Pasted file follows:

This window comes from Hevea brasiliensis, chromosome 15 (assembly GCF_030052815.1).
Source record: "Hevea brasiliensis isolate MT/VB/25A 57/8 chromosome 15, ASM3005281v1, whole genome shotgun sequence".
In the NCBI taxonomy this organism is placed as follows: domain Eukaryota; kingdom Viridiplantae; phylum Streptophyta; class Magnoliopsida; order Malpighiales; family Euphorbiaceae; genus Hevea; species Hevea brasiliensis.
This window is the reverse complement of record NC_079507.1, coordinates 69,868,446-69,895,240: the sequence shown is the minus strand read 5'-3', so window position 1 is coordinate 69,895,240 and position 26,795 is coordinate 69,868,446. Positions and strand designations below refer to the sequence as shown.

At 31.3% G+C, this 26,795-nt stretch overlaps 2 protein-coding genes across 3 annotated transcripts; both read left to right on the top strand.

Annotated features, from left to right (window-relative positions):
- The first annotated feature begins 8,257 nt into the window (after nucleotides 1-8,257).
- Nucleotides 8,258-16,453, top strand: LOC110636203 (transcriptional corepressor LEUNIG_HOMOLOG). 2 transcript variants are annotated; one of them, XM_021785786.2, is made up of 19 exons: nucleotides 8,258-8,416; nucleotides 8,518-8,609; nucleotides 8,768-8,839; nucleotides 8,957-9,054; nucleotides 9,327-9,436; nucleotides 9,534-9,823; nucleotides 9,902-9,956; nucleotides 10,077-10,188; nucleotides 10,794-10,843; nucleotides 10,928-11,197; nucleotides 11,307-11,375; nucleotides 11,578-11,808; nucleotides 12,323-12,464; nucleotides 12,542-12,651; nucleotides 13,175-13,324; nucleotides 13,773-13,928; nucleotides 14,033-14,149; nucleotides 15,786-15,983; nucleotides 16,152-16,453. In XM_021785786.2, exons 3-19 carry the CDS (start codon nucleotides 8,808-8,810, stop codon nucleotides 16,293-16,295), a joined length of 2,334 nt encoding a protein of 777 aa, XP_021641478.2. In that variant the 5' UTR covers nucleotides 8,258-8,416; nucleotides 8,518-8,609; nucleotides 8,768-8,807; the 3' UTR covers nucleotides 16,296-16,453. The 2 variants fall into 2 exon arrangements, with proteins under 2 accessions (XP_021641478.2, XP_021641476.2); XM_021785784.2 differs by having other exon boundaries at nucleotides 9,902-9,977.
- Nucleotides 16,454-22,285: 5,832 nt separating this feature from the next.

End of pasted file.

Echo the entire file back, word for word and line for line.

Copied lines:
This window comes from Hevea brasiliensis, chromosome 15 (assembly GCF_030052815.1).
Source record: "Hevea brasiliensis isolate MT/VB/25A 57/8 chromosome 15, ASM3005281v1, whole genome shotgun sequence".
In the NCBI taxonomy this organism is placed as follows: domain Eukaryota; kingdom Viridiplantae; phylum Streptophyta; class Magnoliopsida; order Malpighiales; family Euphorbiaceae; genus Hevea; species Hevea brasiliensis.
This window is the reverse complement of record NC_079507.1, coordinates 69,868,446-69,895,240: the sequence shown is the minus strand read 5'-3', so window position 1 is coordinate 69,895,240 and position 26,795 is coordinate 69,868,446. Positions and strand designations below refer to the sequence as shown.

At 31.3% G+C, this 26,795-nt stretch overlaps 2 protein-coding genes across 3 annotated transcripts; both read left to right on the top strand.

Annotated features, from left to right (window-relative positions):
- The first annotated feature begins 8,257 nt into the window (after nucleotides 1-8,257).
- Nucleotides 8,258-16,453, top strand: LOC110636203 (transcriptional corepressor LEUNIG_HOMOLOG). 2 transcript variants are annotated; one of them, XM_021785786.2, is made up of 19 exons: nucleotides 8,258-8,416; nucleotides 8,518-8,609; nucleotides 8,768-8,839; nucleotides 8,957-9,054; nucleotides 9,327-9,436; nucleotides 9,534-9,823; nucleotides 9,902-9,956; nucleotides 10,077-10,188; nucleotides 10,794-10,843; nucleotides 10,928-11,197; nucleotides 11,307-11,375; nucleotides 11,578-11,808; nucleotides 12,323-12,464; nucleotides 12,542-12,651; nucleotides 13,175-13,324; nucleotides 13,773-13,928; nucleotides 14,033-14,149; nucleotides 15,786-15,983; nucleotides 16,152-16,453. In XM_021785786.2, exons 3-19 carry the CDS (start codon nucleotides 8,808-8,810, stop codon nucleotides 16,293-16,295), a joined length of 2,334 nt encoding a protein of 777 aa, XP_021641478.2. In that variant the 5' UTR covers nucleotides 8,258-8,416; nucleotides 8,518-8,609; nucleotides 8,768-8,807; the 3' UTR covers nucleotides 16,296-16,453. The 2 variants fall into 2 exon arrangements, with proteins under 2 accessions (XP_021641478.2, XP_021641476.2); XM_021785784.2 differs by having other exon boundaries at nucleotides 9,902-9,977.
- Nucleotides 16,454-22,285: 5,832 nt separating this feature from the next.